The specialty that treats genetic-related or acquired bone diseases and bone defects that develop during gestation is called pediatric orthopaedics.
Children born with congenital bone diseases will require the expertise of a pediatric specialist. Likewise, developmental and musculoskeletal disorders will also require help from a pediatric orthopaedics specialist.
While some conditions correct themselves sans treatment, others can become severe when left unattended.
Below are some of the most common pediatric orthopaedic disorders parents need to look out for:
Curly toes – this condition usually affects the fourth and the fifth toes. Oftentimes inherited, curly toes do not manifest any symptoms in most cases. At least 25 to 50 percent of the cases are resolved by the time the child turns 3 or 4 years old. Otherwise, surgery will be needed.
Polydactyly – this disorder is considered one of the most common and severity can vary from minor soft tissue duplication down to severe skeletal abnormalities. Surgical removal is often the likely treatment recourse for polydactyly.
Ingrowing toenail – when the nail’s edge grows into the soft tissue that surrounds it, an ingrown toenail develops. Management of the condition can range from noninvasive treatments (antibiotics and warm soaks) to surgery.
Hammer toe – this condition often affects the second toe and may require surgery if painful.
Internal tibial torsion – this condition is the most prevalent cause of in-toeing in children aged 2 years and below. Fortunately, the condition is often resolved once the child starts walking.
Bow-legged (genu varum) – the condition is often attributed to a tightened posterior hip capsule. When it does not get resolved by the time the child turns 2, osteotomy might be recommended.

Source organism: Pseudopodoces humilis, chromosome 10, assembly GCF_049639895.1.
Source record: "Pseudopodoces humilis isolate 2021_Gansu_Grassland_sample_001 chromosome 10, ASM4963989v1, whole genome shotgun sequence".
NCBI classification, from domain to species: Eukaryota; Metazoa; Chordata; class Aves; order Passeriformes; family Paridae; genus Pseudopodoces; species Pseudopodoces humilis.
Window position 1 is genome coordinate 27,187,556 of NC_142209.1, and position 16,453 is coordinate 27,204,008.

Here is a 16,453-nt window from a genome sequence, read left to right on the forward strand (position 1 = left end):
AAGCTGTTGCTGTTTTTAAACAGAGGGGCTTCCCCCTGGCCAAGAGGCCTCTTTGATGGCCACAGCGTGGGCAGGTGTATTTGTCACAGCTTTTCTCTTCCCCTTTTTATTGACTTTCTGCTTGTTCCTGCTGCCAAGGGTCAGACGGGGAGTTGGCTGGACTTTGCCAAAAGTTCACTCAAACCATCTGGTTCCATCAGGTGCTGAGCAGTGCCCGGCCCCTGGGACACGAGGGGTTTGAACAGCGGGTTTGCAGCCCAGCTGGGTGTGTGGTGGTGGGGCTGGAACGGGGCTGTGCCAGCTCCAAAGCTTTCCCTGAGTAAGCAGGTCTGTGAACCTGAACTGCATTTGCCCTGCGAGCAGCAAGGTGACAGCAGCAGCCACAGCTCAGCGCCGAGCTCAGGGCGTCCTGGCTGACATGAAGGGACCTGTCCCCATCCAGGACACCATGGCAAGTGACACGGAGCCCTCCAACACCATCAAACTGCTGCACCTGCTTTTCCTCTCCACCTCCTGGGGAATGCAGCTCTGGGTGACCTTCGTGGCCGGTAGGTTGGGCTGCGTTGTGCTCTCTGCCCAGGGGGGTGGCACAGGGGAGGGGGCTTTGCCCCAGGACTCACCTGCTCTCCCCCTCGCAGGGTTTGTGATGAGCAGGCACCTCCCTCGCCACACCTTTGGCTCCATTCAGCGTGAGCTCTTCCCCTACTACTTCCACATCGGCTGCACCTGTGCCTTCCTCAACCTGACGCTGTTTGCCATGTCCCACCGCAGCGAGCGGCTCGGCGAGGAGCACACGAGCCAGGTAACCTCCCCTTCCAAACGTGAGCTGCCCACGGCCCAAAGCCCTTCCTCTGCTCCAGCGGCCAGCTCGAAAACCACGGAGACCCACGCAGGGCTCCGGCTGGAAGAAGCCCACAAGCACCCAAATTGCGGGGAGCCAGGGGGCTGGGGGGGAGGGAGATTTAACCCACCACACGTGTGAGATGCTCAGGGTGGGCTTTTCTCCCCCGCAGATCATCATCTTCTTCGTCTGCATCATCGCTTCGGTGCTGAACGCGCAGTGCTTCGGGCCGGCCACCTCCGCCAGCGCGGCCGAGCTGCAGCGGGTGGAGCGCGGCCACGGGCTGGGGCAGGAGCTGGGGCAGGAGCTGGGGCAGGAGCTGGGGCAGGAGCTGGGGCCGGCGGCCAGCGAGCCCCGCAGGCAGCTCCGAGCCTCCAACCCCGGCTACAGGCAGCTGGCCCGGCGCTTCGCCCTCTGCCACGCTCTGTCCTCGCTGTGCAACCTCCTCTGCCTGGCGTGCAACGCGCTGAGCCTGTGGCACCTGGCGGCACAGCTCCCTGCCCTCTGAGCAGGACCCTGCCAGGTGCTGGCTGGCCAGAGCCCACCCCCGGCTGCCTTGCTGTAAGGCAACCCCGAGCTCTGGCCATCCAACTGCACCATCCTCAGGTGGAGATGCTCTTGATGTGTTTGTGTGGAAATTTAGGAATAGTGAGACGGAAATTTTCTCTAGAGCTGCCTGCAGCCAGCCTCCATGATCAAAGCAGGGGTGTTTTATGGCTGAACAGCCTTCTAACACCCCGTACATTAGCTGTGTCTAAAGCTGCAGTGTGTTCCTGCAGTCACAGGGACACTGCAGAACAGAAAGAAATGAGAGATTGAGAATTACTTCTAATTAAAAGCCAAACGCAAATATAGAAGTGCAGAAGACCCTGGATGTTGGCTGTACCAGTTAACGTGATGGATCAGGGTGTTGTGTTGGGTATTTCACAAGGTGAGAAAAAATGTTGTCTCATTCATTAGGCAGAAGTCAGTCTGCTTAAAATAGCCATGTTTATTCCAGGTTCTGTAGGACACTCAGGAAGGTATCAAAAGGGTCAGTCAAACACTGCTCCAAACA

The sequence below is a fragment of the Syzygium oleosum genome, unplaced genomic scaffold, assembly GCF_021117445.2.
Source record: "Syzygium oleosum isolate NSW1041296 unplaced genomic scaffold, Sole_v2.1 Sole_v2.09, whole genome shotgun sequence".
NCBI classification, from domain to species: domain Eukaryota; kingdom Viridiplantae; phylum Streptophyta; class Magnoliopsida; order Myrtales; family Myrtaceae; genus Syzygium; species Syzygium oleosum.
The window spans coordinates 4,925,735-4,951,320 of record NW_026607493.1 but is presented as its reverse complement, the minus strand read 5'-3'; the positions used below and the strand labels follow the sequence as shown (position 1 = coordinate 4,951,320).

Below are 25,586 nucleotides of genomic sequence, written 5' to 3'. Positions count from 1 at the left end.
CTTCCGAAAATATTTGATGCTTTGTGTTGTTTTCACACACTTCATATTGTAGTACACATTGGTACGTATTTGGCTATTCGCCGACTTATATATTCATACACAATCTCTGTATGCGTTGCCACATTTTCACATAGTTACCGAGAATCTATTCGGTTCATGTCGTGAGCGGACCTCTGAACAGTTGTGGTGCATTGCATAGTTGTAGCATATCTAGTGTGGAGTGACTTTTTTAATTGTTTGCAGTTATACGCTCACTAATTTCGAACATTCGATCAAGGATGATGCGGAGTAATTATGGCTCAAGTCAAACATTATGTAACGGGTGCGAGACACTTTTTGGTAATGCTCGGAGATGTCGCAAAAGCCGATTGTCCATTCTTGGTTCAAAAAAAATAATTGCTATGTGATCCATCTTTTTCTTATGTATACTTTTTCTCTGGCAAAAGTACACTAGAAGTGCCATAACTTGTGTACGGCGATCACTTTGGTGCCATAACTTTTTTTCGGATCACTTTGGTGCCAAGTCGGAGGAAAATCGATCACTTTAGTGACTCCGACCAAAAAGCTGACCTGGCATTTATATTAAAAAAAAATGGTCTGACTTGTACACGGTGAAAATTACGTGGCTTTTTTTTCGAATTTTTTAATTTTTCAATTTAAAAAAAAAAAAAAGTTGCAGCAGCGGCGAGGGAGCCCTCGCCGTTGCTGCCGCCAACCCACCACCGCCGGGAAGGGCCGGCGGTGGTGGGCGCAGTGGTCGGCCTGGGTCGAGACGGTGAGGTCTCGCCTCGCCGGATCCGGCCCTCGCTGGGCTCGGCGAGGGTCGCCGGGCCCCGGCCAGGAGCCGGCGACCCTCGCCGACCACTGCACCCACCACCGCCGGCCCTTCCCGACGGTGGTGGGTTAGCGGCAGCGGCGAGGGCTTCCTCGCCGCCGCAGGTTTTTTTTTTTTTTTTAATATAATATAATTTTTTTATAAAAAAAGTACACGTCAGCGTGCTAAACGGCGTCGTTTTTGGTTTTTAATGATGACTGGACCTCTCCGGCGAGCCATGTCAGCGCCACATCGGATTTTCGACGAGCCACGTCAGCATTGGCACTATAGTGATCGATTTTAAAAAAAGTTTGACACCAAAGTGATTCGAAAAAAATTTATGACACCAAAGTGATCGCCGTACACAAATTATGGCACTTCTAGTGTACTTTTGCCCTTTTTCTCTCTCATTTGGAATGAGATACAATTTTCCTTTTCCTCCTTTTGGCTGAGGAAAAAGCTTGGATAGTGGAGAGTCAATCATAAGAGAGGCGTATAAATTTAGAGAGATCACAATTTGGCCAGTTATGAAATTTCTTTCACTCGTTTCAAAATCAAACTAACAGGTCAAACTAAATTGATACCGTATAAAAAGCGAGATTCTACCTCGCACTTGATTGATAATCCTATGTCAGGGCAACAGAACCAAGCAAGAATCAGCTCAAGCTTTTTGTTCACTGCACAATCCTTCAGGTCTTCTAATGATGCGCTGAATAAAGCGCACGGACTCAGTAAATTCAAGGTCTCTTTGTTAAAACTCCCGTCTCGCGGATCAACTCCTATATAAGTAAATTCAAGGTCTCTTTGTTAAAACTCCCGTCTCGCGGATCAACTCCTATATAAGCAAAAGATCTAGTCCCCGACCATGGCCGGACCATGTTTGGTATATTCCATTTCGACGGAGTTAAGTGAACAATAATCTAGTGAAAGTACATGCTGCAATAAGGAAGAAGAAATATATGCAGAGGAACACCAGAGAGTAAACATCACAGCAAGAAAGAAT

Knock-kneed (genu valgum) – the condition is often benign and gets corrected when the child turns 8 years old. However, if the condition persists until the child turns 10 years old, surgery might be recommended.
Internal femoral torsion – this condition is known as the most prevalent cause of in-toeing in children aged 2 and above. Correcting an abnormal sitting position would be enough to treat the condition.
Talipes equinovarus – diverse abnormalities of the fibula, tibia, and the bones found in the foot form a composite disorder known as club foot. Treatment options can include casting, manipulation, splinting, and surgery.
Pes cavus – the condition is characterized by a high arch that does not flatten even with weight-bearing. Treatment options can include orthotics, physical therapy, and surgery. Chosen treatment will often depend on the condition’s severity.
Planovalgus deformity – this condition is associated with cerebral palsy. In non-ambulatory children (with severe deformity) relapse rate is high and surgery might not offer much help. In ambulatory children, mild to moderate deformities are often treated through calcaneal lengthening.
Perthes’ disease – this disorder is characterized by the idiopathic avascular necrosis of the femoral head. Interventions will often include bracing, analgesia, and bed rest. Femural varus osteotomy (operation to redirect the femoral head’s ball) is required in some cases.
Transient monoarticular synovitis – this condition is known as one of the common causes of limping and often develops after a respiratory infection. Treatment options can include NSAIDs, physiotherapy, and rest.
Septic arthritis – this condition is often attributed to Staphylococcus aureus. Treatment options include arthroscopy, drainage and debridement (with antibiotic cover), and emergency aspiration.
Developmental dysplasia – this spectrum of disorders affects the hips, proximal femur, and the acetabulum. Early detection and treatment can help prevent long-term morbidity.
Baker’s cyst (Popliteal cyst) – this synovial cyst will often respond to conservative treatments. However, arthroscopy might be required when there is an underlying internal derangement in the knee.
Patellar subluxation and dislocation – this congenital disorder is typically treated through immobilization. However, if condition becomes chronic, surgery might be recommended.
Discoid lateral meniscus – this congenital malformation may require arthroscopic repair when it becomes troublesome.
Osgood-Schlatter disease (Tibial apophysitis) – this condition will often respond to conservative treatments like bracing, orthotics, activity modification, and physical treatment.